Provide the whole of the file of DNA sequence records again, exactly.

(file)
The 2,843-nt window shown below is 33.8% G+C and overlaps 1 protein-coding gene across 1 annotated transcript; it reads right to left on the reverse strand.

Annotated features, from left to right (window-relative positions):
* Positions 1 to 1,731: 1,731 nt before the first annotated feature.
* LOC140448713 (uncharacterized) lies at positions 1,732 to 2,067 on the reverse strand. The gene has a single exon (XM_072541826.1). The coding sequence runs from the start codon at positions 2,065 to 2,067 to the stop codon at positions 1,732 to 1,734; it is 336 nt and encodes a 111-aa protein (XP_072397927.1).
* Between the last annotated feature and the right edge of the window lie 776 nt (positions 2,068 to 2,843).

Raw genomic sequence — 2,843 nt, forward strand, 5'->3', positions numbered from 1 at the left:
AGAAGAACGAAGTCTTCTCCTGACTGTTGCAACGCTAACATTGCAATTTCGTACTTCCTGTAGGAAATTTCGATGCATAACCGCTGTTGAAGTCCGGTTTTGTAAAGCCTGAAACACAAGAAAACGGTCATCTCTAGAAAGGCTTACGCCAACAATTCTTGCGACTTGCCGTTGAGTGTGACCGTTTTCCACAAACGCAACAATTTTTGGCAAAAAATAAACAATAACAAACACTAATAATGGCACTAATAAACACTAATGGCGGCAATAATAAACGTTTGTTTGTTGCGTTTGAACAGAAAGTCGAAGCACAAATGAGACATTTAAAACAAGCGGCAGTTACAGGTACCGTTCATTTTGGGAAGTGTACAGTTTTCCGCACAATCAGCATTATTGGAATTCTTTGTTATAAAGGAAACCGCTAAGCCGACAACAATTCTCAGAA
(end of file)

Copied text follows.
The 2,843-nt window shown below is 33.8% G+C and overlaps 1 protein-coding gene across 1 annotated transcript; it reads right to left on the reverse strand.

Annotated features, from left to right (window-relative positions):
* Positions 1 to 1,731: 1,731 nt before the first annotated feature.
* LOC140448713 (uncharacterized) lies at positions 1,732 to 2,067 on the reverse strand. The gene has a single exon (XM_072541826.1). The coding sequence runs from the start codon at positions 2,065 to 2,067 to the stop codon at positions 1,732 to 1,734; it is 336 nt and encodes a 111-aa protein (XP_072397927.1).
* Between the last annotated feature and the right edge of the window lie 776 nt (positions 2,068 to 2,843).

Raw genomic sequence — 2,843 nt, forward strand, 5'->3', positions numbered from 1 at the left:
AGAAGAACGAAGTCTTCTCCTGACTGTTGCAACGCTAACATTGCAATTTCGTACTTCCTGTAGGAAATTTCGATGCATAACCGCTGTTGAAGTCCGGTTTTGTAAAGCCTGAAACACAAGAAAACGGTCATCTCTAGAAAGGCTTACGCCAACAATTCTTGCGACTTGCCGTTGAGTGTGACCGTTTTCCACAAACGCAACAATTTTTGGCAAAAAATAAACAATAACAAACACTAATAATGGCACTAATAAACACTAATGGCGGCAATAATAAACGTTTGTTTGTTGCGTTTGAACAGAAAGTCGAAGCACAAATGAGACATTTAAAACAAGCGGCAGTTACAGGTACCGTTCATTTTGGGAAGTGTACAGTTTTCCGCACAATCAGCATTATTGGAATTCTTTGTTATAAAGGAAACCGCTAAGCCGACAACAATTCTCAGAA